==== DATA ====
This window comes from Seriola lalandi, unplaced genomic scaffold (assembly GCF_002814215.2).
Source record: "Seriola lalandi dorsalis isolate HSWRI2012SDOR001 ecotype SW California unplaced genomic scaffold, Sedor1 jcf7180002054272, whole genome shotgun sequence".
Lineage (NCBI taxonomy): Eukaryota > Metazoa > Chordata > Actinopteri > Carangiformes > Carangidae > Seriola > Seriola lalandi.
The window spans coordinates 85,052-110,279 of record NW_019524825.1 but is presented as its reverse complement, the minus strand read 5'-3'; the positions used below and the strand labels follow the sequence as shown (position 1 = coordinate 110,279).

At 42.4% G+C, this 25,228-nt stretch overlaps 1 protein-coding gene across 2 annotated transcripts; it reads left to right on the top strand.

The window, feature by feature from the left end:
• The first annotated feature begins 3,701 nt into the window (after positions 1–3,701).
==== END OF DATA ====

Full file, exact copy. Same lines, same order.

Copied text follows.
This window comes from Seriola lalandi, unplaced genomic scaffold (assembly GCF_002814215.2).
Source record: "Seriola lalandi dorsalis isolate HSWRI2012SDOR001 ecotype SW California unplaced genomic scaffold, Sedor1 jcf7180002054272, whole genome shotgun sequence".
Lineage (NCBI taxonomy): Eukaryota > Metazoa > Chordata > Actinopteri > Carangiformes > Carangidae > Seriola > Seriola lalandi.
The window spans coordinates 85,052-110,279 of record NW_019524825.1 but is presented as its reverse complement, the minus strand read 5'-3'; the positions used below and the strand labels follow the sequence as shown (position 1 = coordinate 110,279).

At 42.4% G+C, this 25,228-nt stretch overlaps 1 protein-coding gene across 2 annotated transcripts; it reads left to right on the top strand.

The window, feature by feature from the left end:
• The first annotated feature begins 3,701 nt into the window (after positions 1–3,701).